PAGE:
At some point I saw a quote from you to the effect of, “If this were an all-white district, our bathrooms wouldn’t look like this.”

It’s just the truth. This is an extraordinary city and I’m proud to call it my home. But we have a very dark history. 400 years of institutionalized racism. Richmond was the capital within America’s enslaved African trade. And we live with that legacy today. There is a direct line from 1619 when the first enslaved African was brought to Virginia, to those bathrooms being unconscionably broken in 2019. And all I need to do is drive 15 minutes in any direction where the school systems are largely white, and you will not find a bathroom that looks like one of ours. And that’s just a reflection of the decades of disinvestment that have happened in Richmond, in countless other cities, that, when desegregation or integration happened, and most white families left those city cores, investment in the infrastructure of so many different kinds bottomed out. Not only that, but rich, wonderful, thriving African American communities were intentionally destroyed with highways and other infrastructure projects to support the white flight to suburbia.

I think there are countless ways in which we still live with that legacy. I think the events of the last several weeks have brought that to many folks’ attention, and it’s going to take us a long time to collectively dig ourselves out of it.

The majority of the kids and families you serve are African American. And your students are in the protests and marches in the wake of George Floyd’s murder, and probably at the front of them. How do you think about your role in that situation?

Well, I went out there and was protesting with them. I have been told I am a political superintendent. Now, sometimes that’s a compliment and sometimes it’s not. Depends on who you’re talking to. I share that because I think part of the job is changing the structure in which we’re working, right? If being a superintendent is just managing the day-to-day of school and not changing the society in which school exists, I don’t want the job. As much as I love that first part, I think the second part is indispensable because, look, if all I do is get kids to read and do math, well, I failed. I think it’s my responsibility to help them be prepared to make a better world. If I’m not doing that myself, what am I doing? I think it’s almost a dereliction of duty if you don’t lean into these important moments that really shaped everything that we do.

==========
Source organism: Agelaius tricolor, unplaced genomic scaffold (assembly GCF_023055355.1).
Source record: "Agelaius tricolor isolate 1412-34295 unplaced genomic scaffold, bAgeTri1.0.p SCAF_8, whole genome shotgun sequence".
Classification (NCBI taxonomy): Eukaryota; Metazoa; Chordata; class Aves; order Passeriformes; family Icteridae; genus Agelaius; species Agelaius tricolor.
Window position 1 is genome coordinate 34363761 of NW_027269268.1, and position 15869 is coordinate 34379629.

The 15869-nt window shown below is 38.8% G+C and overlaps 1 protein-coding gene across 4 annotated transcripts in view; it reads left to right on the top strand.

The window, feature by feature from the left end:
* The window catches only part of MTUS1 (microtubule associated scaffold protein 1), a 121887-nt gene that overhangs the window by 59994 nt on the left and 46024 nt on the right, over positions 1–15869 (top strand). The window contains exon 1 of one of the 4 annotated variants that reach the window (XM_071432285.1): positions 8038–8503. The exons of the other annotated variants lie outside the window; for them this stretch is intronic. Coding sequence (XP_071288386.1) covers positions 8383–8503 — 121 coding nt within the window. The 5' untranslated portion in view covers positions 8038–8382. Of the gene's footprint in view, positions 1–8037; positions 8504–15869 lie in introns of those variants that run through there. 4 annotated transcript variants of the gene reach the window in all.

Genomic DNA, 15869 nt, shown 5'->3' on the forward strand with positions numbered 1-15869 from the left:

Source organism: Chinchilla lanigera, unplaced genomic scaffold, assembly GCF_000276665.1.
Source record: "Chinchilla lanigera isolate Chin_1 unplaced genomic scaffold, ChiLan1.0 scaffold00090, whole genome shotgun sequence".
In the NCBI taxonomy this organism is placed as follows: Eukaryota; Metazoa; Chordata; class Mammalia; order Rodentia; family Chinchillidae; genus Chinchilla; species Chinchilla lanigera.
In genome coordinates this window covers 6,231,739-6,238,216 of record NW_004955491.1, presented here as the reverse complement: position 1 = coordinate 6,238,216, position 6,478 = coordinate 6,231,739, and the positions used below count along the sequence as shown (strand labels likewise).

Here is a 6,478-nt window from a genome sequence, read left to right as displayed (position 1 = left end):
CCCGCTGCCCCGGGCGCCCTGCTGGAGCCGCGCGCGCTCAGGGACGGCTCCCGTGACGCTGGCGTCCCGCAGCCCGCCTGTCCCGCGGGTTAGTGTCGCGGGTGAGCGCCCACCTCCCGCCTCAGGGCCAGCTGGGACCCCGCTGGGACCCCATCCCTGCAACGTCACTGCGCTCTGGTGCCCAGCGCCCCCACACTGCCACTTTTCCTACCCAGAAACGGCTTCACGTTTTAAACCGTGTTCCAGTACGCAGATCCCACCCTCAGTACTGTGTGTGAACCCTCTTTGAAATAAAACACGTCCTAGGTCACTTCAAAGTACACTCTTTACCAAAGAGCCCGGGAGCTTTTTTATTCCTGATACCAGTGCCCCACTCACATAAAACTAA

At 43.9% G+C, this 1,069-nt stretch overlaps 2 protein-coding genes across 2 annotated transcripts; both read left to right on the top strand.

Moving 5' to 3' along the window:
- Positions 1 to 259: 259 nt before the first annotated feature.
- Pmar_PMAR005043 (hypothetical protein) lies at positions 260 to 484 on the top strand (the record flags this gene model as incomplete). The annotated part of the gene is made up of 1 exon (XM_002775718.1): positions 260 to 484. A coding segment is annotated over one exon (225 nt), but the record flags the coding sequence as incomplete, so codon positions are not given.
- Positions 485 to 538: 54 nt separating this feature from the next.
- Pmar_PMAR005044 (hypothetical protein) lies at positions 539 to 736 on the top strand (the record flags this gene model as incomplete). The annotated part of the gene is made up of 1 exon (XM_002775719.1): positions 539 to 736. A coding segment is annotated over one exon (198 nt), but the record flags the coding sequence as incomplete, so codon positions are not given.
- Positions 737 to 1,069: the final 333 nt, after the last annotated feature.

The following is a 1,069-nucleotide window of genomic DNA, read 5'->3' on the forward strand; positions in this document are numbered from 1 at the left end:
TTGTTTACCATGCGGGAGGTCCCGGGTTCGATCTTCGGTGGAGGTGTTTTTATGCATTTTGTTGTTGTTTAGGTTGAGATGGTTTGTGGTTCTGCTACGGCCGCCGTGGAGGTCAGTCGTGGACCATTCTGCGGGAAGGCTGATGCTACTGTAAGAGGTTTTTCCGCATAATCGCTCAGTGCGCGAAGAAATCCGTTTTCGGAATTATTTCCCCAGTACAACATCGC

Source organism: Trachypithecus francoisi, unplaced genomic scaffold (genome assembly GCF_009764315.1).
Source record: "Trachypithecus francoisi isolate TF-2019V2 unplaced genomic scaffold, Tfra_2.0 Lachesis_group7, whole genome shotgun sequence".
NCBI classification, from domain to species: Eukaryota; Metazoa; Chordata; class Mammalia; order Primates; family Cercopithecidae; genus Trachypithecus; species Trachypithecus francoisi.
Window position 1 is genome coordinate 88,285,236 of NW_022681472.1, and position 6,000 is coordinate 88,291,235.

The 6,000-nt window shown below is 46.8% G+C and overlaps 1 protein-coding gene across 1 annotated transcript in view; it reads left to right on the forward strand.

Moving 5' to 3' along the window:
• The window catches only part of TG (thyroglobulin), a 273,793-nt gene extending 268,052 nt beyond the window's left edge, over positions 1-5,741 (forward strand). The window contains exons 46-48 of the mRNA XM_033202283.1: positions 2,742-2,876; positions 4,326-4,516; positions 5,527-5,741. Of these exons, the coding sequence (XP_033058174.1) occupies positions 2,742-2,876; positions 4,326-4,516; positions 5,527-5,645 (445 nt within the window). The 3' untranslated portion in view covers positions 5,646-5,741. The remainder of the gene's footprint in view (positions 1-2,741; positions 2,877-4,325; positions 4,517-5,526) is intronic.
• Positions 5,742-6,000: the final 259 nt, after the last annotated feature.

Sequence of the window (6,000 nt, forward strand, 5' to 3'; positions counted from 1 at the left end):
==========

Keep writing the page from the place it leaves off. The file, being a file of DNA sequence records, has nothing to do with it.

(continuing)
This, of course, comes on top of another crisis, COVID-19. How are you guiding the decisions that RPS is making, that your team is making What are the things you’re prioritizing looking ahead to next school year?

Three words come to mind: equity, simplicity, and grace. Equity to me means that the kids who need the most get the most. Our number one priority was to make sure our kids who needed it got food. Lots of kids rely on meals at school, so we very quickly mobilized to set up 56 locations across the city and also mobile sites using our buses to deliver meals. We’ve crossed the 1 million meal mark. The second priority was getting computers and internet access to any child in Richmond who didn’t have them. And shame on us for not having dealt with that before. But we did. And in a matter of two months, we raised over a million dollars in philanthropy and reallocated another couple of million from within our budget, and purchased and configured about 15,000 Chromebooks and about 6,000 wifi hotspots. And as we think about reopening, as a matter of equity are shooting to have five days a week in-person, physically distanced, for any student with a significant needs in their IEP, English learners, homeless children, and a couple of other categories.

Second is simplicity. I’m a huge believer in simple responses have the best chance of working. And so really trying Even, for example, our mask policy. Folks are like, “Well, maybe you need a mask in this case, but in this case you don’t.” I was like, screw it, everyone’s going to wear a mask all the time. We can put that on a bumper sticker and be done with it.

And then last is grace. Everyone is stretched beyond imagination, and we are literally creating a new school system on the fly. And, none of us is our best selves in this moment. Trying to treat myself and my team and others with grace and just acknowledge, even if everything went perfectly for the school opening down, it won’t be enough for kids. That is terrifying, because the long-term impact of this is going to be huge. And we’re already thinking about extended-year and year-round schedules down the road to make up for it. But also recognizing that everyone’s working hard and doing the very best they can for kids. Kaya [Henderson, former DC Public Schools chancellor] used to say, all we are is a group of big people trying to help a group of little people, and if the big people aren’t healthy, the little people won’t be, so we’ve got to take care of each other as we figure this all out.

Imali Ariyarathne, seventh-grade teacher at Langston Hughes Academy, stands in front of her students while introducing them to the captivating world of science

Imali Ariyarathne, seventh-grade teacher at Langston Hughes Academy, introduces her students to the captivating world of science.